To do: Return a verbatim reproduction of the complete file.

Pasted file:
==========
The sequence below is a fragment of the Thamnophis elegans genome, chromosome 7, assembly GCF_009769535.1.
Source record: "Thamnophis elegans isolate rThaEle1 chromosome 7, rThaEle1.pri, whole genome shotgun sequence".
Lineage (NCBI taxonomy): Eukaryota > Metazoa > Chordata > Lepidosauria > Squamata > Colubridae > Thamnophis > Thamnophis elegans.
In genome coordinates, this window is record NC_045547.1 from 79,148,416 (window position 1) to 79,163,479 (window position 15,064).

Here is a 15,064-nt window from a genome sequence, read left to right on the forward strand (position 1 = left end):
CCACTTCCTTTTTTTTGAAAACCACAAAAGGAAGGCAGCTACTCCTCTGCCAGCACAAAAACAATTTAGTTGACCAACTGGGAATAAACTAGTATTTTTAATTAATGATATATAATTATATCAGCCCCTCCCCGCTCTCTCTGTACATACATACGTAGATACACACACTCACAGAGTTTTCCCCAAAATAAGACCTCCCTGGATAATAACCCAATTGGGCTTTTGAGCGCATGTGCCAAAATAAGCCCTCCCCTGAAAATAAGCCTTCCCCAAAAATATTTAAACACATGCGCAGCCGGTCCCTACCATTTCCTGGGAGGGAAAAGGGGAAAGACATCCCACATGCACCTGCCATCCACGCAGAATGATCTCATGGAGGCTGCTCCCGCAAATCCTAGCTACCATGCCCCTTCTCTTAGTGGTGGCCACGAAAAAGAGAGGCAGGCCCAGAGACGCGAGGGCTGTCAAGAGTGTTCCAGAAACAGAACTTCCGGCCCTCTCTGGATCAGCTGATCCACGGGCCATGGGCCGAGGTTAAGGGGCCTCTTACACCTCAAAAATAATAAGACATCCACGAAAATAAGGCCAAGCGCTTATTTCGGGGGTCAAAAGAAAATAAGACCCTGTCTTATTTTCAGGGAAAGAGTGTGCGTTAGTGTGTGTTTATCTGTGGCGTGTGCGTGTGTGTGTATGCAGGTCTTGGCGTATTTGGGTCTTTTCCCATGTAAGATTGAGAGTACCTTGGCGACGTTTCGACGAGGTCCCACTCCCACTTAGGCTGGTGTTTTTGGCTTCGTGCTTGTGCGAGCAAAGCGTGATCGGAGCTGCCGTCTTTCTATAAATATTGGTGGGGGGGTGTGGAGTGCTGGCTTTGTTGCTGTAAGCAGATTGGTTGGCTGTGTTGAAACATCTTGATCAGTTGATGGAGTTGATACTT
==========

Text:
The sequence below is a fragment of the Thamnophis elegans genome, chromosome 7, assembly GCF_009769535.1.
Source record: "Thamnophis elegans isolate rThaEle1 chromosome 7, rThaEle1.pri, whole genome shotgun sequence".
Lineage (NCBI taxonomy): Eukaryota > Metazoa > Chordata > Lepidosauria > Squamata > Colubridae > Thamnophis > Thamnophis elegans.
In genome coordinates, this window is record NC_045547.1 from 79,148,416 (window position 1) to 79,163,479 (window position 15,064).

Here is a 15,064-nt window from a genome sequence, read left to right on the forward strand (position 1 = left end):
CCACTTCCTTTTTTTTGAAAACCACAAAAGGAAGGCAGCTACTCCTCTGCCAGCACAAAAACAATTTAGTTGACCAACTGGGAATAAACTAGTATTTTTAATTAATGATATATAATTATATCAGCCCCTCCCCGCTCTCTCTGTACATACATACGTAGATACACACACTCACAGAGTTTTCCCCAAAATAAGACCTCCCTGGATAATAACCCAATTGGGCTTTTGAGCGCATGTGCCAAAATAAGCCCTCCCCTGAAAATAAGCCTTCCCCAAAAATATTTAAACACATGCGCAGCCGGTCCCTACCATTTCCTGGGAGGGAAAAGGGGAAAGACATCCCACATGCACCTGCCATCCACGCAGAATGATCTCATGGAGGCTGCTCCCGCAAATCCTAGCTACCATGCCCCTTCTCTTAGTGGTGGCCACGAAAAAGAGAGGCAGGCCCAGAGACGCGAGGGCTGTCAAGAGTGTTCCAGAAACAGAACTTCCGGCCCTCTCTGGATCAGCTGATCCACGGGCCATGGGCCGAGGTTAAGGGGCCTCTTACACCTCAAAAATAATAAGACATCCACGAAAATAAGGCCAAGCGCTTATTTCGGGGGTCAAAAGAAAATAAGACCCTGTCTTATTTTCAGGGAAAGAGTGTGCGTTAGTGTGTGTTTATCTGTGGCGTGTGCGTGTGTGTGTATGCAGGTCTTGGCGTATTTGGGTCTTTTCCCATGTAAGATTGAGAGTACCTTGGCGACGTTTCGACGAGGTCCCACTCCCACTTAGGCTGGTGTTTTTGGCTTCGTGCTTGTGCGAGCAAAGCGTGATCGGAGCTGCCGTCTTTCTATAAATATTGGTGGGGGGGTGTGGAGTGCTGGCTTTGTTGCTGTAAGCAGATTGGTTGGCTGTGTTGAAACATCTTGATCAGTTGATGGAGTTGATACTT